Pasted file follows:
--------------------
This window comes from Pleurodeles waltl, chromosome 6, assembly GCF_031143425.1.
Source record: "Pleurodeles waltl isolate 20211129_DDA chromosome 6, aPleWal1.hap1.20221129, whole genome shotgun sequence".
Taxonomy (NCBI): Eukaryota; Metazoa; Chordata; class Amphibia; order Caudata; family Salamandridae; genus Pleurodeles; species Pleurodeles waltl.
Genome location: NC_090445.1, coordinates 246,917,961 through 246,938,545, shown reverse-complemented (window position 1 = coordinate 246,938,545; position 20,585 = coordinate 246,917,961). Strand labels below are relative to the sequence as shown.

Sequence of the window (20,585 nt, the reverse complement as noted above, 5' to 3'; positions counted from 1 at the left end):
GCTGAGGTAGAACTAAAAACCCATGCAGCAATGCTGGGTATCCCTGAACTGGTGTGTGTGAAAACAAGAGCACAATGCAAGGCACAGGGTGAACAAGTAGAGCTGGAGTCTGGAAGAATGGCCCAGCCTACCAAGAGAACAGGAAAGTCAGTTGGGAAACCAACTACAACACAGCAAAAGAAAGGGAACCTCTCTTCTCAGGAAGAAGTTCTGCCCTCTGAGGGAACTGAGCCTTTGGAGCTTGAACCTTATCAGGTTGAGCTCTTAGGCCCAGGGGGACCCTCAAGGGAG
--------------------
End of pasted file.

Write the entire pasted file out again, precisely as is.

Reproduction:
This window comes from Pleurodeles waltl, chromosome 6, assembly GCF_031143425.1.
Source record: "Pleurodeles waltl isolate 20211129_DDA chromosome 6, aPleWal1.hap1.20221129, whole genome shotgun sequence".
Taxonomy (NCBI): Eukaryota; Metazoa; Chordata; class Amphibia; order Caudata; family Salamandridae; genus Pleurodeles; species Pleurodeles waltl.
Genome location: NC_090445.1, coordinates 246,917,961 through 246,938,545, shown reverse-complemented (window position 1 = coordinate 246,938,545; position 20,585 = coordinate 246,917,961). Strand labels below are relative to the sequence as shown.

Sequence of the window (20,585 nt, the reverse complement as noted above, 5' to 3'; positions counted from 1 at the left end):
GCTGAGGTAGAACTAAAAACCCATGCAGCAATGCTGGGTATCCCTGAACTGGTGTGTGTGAAAACAAGAGCACAATGCAAGGCACAGGGTGAACAAGTAGAGCTGGAGTCTGGAAGAATGGCCCAGCCTACCAAGAGAACAGGAAAGTCAGTTGGGAAACCAACTACAACACAGCAAAAGAAAGGGAACCTCTCTTCTCAGGAAGAAGTTCTGCCCTCTGAGGGAACTGAGCCTTTGGAGCTTGAACCTTATCAGGTTGAGCTCTTAGGCCCAGGGGGACCCTCAAGGGAG